Building Character: Bruce Douglas returns to Quincy for annual hoops camp

As part of his annual 'Shooting for Christ' summer basketball camp, Bruce Douglas wants to teach kids to always remember where they came from. Its much easier to do when you come from a place with a basketball tradition like that of Quincy.

"Its near to my heart - I think it's the greatest place for basketball in the country when you talk about the years we were here and what a blessing it was to be a part of something so traditional. I would love to help to continue to build that and help make that a reality for the kids that are growing up here,"

As one of the most accomplished players in the history of Illinois high school hoops, Douglas could spend days teaching what makes a great basketball player. But that's not his message this week.

"I just think that sometimes we lose the emphasis on accomplishments when we don't focus on the character, so I'm hoping that our kids can learn that the greatest thing we can do is be people of character, and if we'll carry our character, we will make an impact on people no matter what we do or where we go,

And no matter where Bruce has gone since his playing days, he's kept a close eye on the program he once helped elevate into the national spotlight. Once a Blue Devil, always a Blue Devil.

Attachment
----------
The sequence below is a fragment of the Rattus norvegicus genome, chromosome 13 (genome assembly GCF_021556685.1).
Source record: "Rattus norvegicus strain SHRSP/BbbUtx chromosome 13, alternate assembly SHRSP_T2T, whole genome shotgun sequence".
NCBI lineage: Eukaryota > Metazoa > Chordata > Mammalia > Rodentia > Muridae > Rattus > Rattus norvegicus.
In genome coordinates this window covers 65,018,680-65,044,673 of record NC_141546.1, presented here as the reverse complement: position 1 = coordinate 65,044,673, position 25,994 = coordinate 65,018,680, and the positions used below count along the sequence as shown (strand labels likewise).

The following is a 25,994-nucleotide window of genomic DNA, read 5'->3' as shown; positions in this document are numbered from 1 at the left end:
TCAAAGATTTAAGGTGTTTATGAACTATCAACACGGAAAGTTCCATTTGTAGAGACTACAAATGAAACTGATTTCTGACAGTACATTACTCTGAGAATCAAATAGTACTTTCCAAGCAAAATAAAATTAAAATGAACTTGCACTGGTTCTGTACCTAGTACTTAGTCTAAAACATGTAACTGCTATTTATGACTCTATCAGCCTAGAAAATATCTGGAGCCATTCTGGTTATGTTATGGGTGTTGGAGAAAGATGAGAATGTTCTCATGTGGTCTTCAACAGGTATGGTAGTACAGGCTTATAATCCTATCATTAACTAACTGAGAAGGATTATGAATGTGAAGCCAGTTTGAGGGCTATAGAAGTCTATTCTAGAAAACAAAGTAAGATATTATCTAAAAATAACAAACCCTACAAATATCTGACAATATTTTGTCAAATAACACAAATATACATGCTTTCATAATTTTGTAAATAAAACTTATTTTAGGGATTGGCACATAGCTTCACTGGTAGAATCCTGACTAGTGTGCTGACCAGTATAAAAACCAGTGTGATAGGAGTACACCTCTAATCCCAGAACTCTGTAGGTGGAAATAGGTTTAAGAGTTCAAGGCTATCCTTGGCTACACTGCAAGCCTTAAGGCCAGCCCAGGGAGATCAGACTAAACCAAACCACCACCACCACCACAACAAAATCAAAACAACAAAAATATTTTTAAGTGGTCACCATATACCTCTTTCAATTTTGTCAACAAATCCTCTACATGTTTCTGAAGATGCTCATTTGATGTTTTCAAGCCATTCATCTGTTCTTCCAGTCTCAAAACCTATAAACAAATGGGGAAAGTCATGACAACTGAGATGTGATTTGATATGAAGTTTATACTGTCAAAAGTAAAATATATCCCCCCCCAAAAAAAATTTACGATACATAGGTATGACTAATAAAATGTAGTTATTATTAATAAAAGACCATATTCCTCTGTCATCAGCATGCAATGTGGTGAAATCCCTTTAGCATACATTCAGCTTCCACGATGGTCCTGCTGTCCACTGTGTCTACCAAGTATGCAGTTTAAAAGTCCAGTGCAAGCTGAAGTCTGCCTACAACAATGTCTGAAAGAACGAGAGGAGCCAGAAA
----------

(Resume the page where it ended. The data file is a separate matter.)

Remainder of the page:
"One of the things we want to see is another state championship, we want to see the great things come back here, so I'm always going to be a fan of the Blue Devils and always going to promote them. I'm still committed to doing whatever I can to help build that tradition here and to hold on to the opportunity to win another championship,"

It appears this week's camp is starting to become a new tradition for the city of Quincy. But Bruce Douglas isn't trying to start a new basketball tradition - its more about continuing the culture of Quincy's good character he remembers most.

"Its just a blessing to give back. I've been blessed to be a part of the people here; they're special people who have done special things and I really want to keep that alive,"